“Enjoy the Super Bowl. It may be your last,” is a tagline that worked in ’96, but likely wouldn’t sit well today.
Sunday’s Super Bowl will feature teasers for a few of the year’s blockbusters, but in the age of instant movie news and studio Twitter accounts sharing teasers for teasers, it’s a challenge for them to inspire the level of excitement they might have in decades past.
So it’s time to go back and revisit what it was like to see those ads unspoiled (and learn how we got to where we are):
It’s 1996 and you’re watching the Super Bowl.
An ad comes on for a movie you likely haven’t heard of. There aren’t any recognizable stars in the spot, but it’s strangely captivating, with ominous shots of something hovering over cities. Then explosions. And then … an image that would help propel the movie to $817 million at the box office: the White House being destroyed.
“Enjoy the Super Bowl. It may be your last,” reads the tagline.
The Super Bowl spot for Independence Day was surprising in an age when beer, cars and soft drinks ruled the Big Game — when the idea of a movie being big enough to warrant a spot was novel.
Here it is:
Now we’re in 2003, an era where there might be just one superhero movie a year. And then this comes on, and slowly you realize you’re looking at Bruce Banner. Woah!
It’s now 2005, you probably have heard the director who made Memento and the actor who had just been in a string of ridicu-awesome movies (Reign of Fire, Equilibrium) were making a Batman reboot. Batman Begins teases just the right amount needed to convince you it is cool to like Batman movies again after Batman & Robin.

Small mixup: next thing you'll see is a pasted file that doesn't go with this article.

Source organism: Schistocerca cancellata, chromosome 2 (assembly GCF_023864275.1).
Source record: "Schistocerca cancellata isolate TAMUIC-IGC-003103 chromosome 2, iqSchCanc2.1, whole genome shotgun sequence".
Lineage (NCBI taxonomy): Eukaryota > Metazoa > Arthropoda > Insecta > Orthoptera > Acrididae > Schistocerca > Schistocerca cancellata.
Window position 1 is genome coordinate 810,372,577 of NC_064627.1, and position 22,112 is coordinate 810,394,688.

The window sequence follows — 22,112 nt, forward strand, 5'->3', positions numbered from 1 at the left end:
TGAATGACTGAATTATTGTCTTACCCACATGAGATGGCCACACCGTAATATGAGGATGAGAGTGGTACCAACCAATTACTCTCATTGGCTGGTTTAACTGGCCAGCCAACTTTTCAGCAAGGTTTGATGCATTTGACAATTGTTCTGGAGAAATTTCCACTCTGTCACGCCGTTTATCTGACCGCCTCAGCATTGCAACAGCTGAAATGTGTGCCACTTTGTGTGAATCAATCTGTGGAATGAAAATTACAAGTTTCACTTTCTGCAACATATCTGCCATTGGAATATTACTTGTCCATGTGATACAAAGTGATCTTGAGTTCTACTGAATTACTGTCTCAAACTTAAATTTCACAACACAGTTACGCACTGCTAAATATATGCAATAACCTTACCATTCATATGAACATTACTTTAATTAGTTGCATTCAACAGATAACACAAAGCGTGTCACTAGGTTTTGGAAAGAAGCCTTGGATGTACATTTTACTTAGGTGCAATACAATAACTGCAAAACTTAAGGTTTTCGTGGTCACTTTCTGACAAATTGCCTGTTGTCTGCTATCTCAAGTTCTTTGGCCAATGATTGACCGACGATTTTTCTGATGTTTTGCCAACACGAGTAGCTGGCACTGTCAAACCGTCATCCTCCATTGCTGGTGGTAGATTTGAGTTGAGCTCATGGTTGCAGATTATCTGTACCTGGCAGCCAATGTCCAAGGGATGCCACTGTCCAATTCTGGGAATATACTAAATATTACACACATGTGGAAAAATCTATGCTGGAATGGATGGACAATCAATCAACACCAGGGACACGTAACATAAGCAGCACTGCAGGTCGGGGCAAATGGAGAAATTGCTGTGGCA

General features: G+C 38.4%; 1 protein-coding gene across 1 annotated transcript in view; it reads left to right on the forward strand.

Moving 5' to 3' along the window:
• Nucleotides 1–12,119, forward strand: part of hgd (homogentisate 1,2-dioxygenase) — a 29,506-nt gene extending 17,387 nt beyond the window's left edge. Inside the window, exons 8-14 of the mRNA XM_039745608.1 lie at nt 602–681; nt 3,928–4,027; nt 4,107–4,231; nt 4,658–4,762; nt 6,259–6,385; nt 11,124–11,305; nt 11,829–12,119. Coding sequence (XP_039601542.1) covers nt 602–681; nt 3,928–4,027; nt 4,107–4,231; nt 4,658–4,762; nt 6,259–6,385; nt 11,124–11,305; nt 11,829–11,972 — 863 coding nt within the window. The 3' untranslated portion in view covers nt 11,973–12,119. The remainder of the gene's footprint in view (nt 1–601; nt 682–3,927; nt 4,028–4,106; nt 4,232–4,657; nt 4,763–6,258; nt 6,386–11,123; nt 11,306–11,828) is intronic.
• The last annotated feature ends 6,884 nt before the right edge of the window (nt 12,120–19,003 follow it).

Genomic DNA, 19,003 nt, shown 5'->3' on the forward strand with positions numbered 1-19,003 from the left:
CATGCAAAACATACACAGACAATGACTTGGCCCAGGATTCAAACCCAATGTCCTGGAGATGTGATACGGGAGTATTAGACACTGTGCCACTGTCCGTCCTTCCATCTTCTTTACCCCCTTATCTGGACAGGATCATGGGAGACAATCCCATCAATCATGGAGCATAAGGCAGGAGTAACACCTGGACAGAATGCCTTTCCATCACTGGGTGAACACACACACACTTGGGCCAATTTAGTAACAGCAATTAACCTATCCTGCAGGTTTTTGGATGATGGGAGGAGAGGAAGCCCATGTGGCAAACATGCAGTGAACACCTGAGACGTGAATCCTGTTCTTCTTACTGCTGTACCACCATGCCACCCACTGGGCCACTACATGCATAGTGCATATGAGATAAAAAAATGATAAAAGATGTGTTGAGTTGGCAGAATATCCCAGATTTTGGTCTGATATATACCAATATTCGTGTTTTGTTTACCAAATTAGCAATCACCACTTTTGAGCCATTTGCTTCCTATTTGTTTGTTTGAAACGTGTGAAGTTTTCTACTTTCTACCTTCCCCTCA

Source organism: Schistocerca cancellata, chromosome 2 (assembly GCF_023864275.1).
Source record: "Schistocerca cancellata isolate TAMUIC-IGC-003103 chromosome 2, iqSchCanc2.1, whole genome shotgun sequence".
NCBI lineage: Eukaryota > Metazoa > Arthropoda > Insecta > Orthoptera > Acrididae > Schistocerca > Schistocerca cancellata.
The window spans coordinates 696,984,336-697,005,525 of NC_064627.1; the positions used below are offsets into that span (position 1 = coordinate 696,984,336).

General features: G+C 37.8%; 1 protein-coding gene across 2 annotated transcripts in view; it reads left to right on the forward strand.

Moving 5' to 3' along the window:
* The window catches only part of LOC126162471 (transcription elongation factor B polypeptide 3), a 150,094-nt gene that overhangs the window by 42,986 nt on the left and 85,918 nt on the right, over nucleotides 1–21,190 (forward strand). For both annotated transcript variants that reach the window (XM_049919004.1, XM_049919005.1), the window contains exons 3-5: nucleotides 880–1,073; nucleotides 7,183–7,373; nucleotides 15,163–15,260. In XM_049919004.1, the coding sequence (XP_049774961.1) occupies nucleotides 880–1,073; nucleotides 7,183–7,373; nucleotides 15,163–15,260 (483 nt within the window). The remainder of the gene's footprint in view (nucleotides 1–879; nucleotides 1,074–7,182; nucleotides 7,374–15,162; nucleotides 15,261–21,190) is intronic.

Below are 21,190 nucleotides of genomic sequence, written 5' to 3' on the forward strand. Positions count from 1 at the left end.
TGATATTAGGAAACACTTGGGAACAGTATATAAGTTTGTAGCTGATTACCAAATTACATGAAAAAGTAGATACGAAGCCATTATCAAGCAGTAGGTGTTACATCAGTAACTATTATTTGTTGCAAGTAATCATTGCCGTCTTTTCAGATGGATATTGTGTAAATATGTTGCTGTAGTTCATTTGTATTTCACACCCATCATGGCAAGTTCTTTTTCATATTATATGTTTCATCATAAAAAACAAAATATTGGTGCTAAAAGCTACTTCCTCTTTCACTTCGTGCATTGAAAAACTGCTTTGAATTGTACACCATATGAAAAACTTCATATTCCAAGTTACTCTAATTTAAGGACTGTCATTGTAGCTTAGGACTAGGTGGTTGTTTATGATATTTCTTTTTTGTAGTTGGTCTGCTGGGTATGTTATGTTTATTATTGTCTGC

Oh hey, it’s 2008 and Robert Downey Jr. really is back — and he’s a superhero. This Iron Man movie just might make money. Even if half the people at your Super Bowl party have never heard of the character, most of them seem intrigued.
Fast forward to 2012, and things had changed. The spot for The Avengers has already made its way online before the big game. Like Independence Day years before it, the ad debuted a classic shot: the 360 shot of the team assembled during the Battle of New York. It’s great, but somehow the magic is lost since you’ve already seen it online a few days before. But hey, at least you can go to Avengers‘ Facebook page and see an extended version.
The Super Bowl airs Sunday at 6:30 p.m. ET/3:30 p.m. PT on Fox.